I have a new little girl to tell you about. She’s a tiny little thing, with huge, suspicious eyes. She’s dark gray with black stripes. I’ve named her Ming Li (because, well, we’ve never had an Asian cat before <3). She can’t be much over 1, if that old – but she already has kittens. I haven’t seen her kittens yet, but I see the signs on… rather under… Ming Li.
The thing is, I can’t touch her! She’s the first cat, among thousands it seems, that is too timid to actually allow contact. Every other cat that has ever sauntered into my life has come right up to me and soaked up the petting, hugging, cooing, and all of the things we extreme animal lovers put them through. Ming Li is extremely timid and scared, however. I don’t push it, of course, because I think a scared or startled animal is one of the saddest things on earth. This is why I don’t have a picture of her to post along with this article. I’m certain that having her picture taken would send her straight up a tree. For weeks.
She comes into our yard 4 or 5 times a day to eat and drink. I try to catch her arrival and meet her with turkey, chicken, fish – sometimes even cat food. See, I can be normal when I put my mind to it. She’s coming closer and closer to me and it’s my huge, huge, huge hope that she’ll let me pet her in a day or two. Do you have any idea how much I’d love to hold her?!?!
For now, we’ll do what she needs and wants for us to do. I put the food down (with baby talk that years of daughters, cats, and dogs has allowed me to perfect) – then I sit quietly as she eats. Yesterday, I sat on the patio watching birds while she ate – then I glanced over and saw that she was lying on the ground, not far from her empty plate. She was watching the birds, too, but I knew she was keeping an eye on me at the same time. It was like she was thinking, “No funny stuff lady with the food.” So the lady with the food simply sat perfectly still.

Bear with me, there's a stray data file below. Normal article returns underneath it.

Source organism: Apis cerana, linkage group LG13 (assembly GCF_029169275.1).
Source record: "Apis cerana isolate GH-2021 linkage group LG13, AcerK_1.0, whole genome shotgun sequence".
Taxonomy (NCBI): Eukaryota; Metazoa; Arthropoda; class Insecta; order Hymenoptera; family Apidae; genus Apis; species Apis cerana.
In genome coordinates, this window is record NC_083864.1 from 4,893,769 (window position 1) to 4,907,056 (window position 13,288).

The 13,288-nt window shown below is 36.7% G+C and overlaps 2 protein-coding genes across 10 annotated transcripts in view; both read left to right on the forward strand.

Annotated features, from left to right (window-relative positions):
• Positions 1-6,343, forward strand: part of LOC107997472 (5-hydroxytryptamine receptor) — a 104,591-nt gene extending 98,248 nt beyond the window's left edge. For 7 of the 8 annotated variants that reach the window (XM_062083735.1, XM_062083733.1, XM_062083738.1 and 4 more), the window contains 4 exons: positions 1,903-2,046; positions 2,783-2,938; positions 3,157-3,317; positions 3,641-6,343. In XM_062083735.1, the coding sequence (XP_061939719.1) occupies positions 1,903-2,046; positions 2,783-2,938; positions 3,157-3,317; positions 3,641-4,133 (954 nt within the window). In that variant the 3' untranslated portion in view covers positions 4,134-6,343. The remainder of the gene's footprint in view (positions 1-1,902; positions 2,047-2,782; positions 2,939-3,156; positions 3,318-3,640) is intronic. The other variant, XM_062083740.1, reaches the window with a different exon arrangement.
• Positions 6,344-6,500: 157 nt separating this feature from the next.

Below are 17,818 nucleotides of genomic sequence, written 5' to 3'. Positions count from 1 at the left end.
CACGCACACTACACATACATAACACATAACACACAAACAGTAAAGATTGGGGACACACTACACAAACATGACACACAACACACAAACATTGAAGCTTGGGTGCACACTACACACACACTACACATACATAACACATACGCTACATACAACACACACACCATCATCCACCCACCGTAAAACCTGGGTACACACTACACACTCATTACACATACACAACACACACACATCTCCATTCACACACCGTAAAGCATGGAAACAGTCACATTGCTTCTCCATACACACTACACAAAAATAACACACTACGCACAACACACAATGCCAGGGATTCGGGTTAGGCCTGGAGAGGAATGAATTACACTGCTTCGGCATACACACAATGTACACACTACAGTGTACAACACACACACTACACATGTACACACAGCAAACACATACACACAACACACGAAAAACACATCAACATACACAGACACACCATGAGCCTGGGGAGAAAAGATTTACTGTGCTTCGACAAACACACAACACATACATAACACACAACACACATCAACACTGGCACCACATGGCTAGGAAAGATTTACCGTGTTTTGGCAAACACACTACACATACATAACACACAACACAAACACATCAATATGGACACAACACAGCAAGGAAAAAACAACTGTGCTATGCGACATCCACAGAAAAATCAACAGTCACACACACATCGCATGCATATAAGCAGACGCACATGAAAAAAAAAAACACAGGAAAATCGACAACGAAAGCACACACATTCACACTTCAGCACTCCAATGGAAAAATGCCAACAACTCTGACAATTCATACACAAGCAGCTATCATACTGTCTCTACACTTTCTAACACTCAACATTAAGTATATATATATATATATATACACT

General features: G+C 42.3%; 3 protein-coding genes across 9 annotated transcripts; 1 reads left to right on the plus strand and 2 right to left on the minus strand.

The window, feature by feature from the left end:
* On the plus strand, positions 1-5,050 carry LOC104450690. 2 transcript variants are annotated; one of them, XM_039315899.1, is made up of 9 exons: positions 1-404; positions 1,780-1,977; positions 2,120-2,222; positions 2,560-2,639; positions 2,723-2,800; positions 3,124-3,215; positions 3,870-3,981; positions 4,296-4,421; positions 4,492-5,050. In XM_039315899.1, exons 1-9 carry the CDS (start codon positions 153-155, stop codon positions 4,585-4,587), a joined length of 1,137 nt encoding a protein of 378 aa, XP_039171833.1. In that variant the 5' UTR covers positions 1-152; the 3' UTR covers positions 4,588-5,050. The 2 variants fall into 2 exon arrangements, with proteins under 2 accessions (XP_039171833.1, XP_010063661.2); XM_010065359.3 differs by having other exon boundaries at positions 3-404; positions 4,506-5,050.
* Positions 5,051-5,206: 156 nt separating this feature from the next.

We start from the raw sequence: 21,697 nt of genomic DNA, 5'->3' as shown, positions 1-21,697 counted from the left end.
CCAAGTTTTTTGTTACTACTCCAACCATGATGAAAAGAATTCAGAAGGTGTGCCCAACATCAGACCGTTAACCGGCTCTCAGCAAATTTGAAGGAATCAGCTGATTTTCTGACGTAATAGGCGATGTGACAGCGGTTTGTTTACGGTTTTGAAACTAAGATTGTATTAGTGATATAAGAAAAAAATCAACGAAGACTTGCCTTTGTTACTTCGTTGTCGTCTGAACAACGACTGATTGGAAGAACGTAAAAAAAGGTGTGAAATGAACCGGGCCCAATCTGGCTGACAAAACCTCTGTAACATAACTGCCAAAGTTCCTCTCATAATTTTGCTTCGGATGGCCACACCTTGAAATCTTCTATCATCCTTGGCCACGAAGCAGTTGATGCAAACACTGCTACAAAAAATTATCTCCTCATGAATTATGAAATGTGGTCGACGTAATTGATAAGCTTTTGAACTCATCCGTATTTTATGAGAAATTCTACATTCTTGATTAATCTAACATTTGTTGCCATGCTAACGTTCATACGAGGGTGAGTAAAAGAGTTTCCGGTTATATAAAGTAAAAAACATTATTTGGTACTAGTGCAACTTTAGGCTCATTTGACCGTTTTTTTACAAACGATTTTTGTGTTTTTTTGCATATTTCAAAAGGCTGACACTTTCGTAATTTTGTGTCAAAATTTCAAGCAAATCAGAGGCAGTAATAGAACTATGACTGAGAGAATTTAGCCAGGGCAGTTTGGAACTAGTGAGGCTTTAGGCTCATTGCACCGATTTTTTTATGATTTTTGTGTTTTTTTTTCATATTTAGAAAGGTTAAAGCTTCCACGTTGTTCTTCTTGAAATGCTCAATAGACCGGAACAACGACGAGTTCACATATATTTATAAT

I heard something and looked around, thinking that Bo or Svenn were sneaking up on the scene – which would have been disasterous. Then I realized what it was I was hearing: Tiny little Ming Li was purring. This was, I’m certain, the closest she’d ever been to a human or, for that matter, to any semblance of love. Something that my other cats practically drown in daily was completely new to Ming Li.
It was, at once, very precious and rewarding – yet also sort of sad. When the tears showed up in my eyes, I honestly wasn’t sure if they were tears of joy or sadness. I didn’t ask them. I just sat still, enjoying the type of moment that seems to make the world stand still.
Ming Li decided that it was time to go, after all, her baby or babies needed her. So she took off across the yard and under the fence to the empty property next door. She lives in the barn, apparently.
I know there would be tricks to employ that would allow me to touch her sooner – such as holding the food in my hand and making her come to me to get it. But that would be selfish. All I want is for her to be comfortable and to feel safe.
She did something else that nearly choked me up. She’s obviously accustomed to finding her meals in trash. I set a bag of trash out by my van to haul off a few days ago. When I went out to haul it away, I noticed Ming Li beside the bag. She had torn a little hole in the side and was enjoying spaghetti for lunch. I pointed out the dish of dry cat food, as a reminder that she didn’t have to do that anymore.
She is such a little doll, I can’t wait until I can get pictures of her. Mostly, of course, I just want to get my hands on her!